On Thu, 2 Jun 1994, Robert Withers wrote:
> On Wed, 1 Jun 1994 22:23:40 -0500 Patrick B Bjork said:
> >On Thu, 2 Jun 1994, Leslie J wrote:
> >> Can someone please suggest a book that would aid the non-academic but
> >> enthusiastic film-goer in gaining a more in-depth approach to watching
> >> films? Something like I.A. Richards "Practical Criticism" for movies would
> >> be good; it shouldn't be heavily theoretical and be fairly inexpensive.
> >> =-=-=-=-=-=-=-=-=-=-=-=-=-=-=-=-=-=-=-=-=-=-=-=-=-=-=-=-=-=-=-=-=-=-=
> >You might try an introductory text such as _Film Theory and Criticism_,
> >3rd Ed., Gerald Mast & Marshall Cohen, Eds. NY: Oxford UP, 1985.
> If that's not "heavily theoretical" I don't know what is. And not
> inexpensive at over $20. I mourn the demise of books such as Arthur Knight's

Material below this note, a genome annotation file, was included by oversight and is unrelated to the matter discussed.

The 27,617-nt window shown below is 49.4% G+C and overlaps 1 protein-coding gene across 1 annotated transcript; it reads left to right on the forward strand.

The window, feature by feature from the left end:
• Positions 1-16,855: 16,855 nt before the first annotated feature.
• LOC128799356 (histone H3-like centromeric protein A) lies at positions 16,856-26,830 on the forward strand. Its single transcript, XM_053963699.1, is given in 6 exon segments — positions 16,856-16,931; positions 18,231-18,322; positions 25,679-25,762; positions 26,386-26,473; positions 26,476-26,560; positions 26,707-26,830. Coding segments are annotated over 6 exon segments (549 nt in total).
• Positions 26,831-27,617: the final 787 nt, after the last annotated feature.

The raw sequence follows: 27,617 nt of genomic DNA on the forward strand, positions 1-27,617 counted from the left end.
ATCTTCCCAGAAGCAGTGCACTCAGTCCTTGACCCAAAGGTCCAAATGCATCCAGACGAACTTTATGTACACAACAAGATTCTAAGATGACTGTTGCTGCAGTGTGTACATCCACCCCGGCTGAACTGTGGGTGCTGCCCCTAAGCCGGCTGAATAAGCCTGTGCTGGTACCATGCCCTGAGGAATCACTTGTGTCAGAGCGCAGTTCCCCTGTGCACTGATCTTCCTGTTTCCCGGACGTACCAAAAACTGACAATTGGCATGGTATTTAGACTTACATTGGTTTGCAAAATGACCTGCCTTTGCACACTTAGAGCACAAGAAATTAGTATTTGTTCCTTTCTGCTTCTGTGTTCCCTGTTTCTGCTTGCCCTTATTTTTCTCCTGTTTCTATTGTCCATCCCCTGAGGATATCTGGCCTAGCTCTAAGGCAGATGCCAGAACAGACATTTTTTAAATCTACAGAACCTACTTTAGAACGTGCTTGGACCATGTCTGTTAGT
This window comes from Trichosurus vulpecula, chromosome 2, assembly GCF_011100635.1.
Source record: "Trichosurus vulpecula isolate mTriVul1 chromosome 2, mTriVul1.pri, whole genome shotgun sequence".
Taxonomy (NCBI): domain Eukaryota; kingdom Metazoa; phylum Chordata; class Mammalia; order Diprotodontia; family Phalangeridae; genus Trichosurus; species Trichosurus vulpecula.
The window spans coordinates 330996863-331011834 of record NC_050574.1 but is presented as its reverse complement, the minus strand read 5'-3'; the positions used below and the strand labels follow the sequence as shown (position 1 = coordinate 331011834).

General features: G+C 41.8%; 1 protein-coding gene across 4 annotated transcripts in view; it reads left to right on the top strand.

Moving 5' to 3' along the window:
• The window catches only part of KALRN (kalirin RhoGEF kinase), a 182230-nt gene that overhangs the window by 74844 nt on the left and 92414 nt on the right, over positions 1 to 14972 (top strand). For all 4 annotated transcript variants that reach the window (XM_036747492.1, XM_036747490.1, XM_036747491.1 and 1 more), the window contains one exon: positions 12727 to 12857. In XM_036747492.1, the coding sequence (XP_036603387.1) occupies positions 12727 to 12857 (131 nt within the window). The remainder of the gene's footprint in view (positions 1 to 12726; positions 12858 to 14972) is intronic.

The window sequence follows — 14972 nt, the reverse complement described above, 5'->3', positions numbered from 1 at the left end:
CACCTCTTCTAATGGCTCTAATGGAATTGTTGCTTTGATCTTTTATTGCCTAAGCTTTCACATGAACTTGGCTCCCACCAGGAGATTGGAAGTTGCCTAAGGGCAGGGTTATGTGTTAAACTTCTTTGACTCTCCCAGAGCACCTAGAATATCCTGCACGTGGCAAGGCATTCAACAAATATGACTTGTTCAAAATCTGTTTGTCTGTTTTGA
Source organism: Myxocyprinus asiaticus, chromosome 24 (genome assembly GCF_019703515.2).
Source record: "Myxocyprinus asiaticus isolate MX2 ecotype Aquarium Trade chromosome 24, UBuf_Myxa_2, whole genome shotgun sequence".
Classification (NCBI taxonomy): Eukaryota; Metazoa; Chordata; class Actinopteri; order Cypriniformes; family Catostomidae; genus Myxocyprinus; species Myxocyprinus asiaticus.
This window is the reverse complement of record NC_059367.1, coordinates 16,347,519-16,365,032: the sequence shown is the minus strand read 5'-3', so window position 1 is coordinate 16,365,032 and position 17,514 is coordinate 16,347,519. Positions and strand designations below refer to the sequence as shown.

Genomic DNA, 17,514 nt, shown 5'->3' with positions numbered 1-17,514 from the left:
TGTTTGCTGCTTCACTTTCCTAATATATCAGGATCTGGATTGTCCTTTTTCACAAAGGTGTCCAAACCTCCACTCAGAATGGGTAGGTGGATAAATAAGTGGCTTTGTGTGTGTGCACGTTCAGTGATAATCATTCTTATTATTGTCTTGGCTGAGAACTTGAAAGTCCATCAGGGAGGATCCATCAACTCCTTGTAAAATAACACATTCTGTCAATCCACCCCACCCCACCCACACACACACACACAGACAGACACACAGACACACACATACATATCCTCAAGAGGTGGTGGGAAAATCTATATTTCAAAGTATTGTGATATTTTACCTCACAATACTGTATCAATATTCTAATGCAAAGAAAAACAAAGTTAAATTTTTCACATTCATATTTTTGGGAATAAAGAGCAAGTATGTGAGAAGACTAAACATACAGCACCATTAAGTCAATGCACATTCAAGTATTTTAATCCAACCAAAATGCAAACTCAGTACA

> "The Liveliest Art" in the Mentor Book edition that was up to $2.50 by 1979.
> Even if the stories in it were fifty percent apocryphal. And of the
> anthologies by Lewis Jacobs and others that combined readable texts by
> critics and filmmakers. All the "introductory" texts now are so relentlessly
> comprehensive, theoretical and academic (despite the benefits of such
> approaches) that I think they're not really accessible to the general reader
> who wants to read and learn something for pleasure.
> A lively exception, though somewhat limited in scope, is Mark Crispin
> Miller's anthology, "Seeing Through Movies." And of the "Introductions" I
> think Louis Giannetti's "Understanding Movies" is one of the most readable
> and entertaining, with lots of provocative stills, though it's got a textbook
> price and isn't so cheap.
> But of course the Mast anthology is endlessly diverting, for those who
> want to work at it.
I defer to your more experienced judgment, Robert; I have a colleague who
uses _Understanding Movies_ in his Freshman Composition Class, and
students find it fairly accessible. However, the poster did write
"in-depth" and "I.A. Richards" in nearly the same sentence, so I assumed
she could handle something, well. . . a little more in-depth. As to any
college text being inexpensive--forget it these days.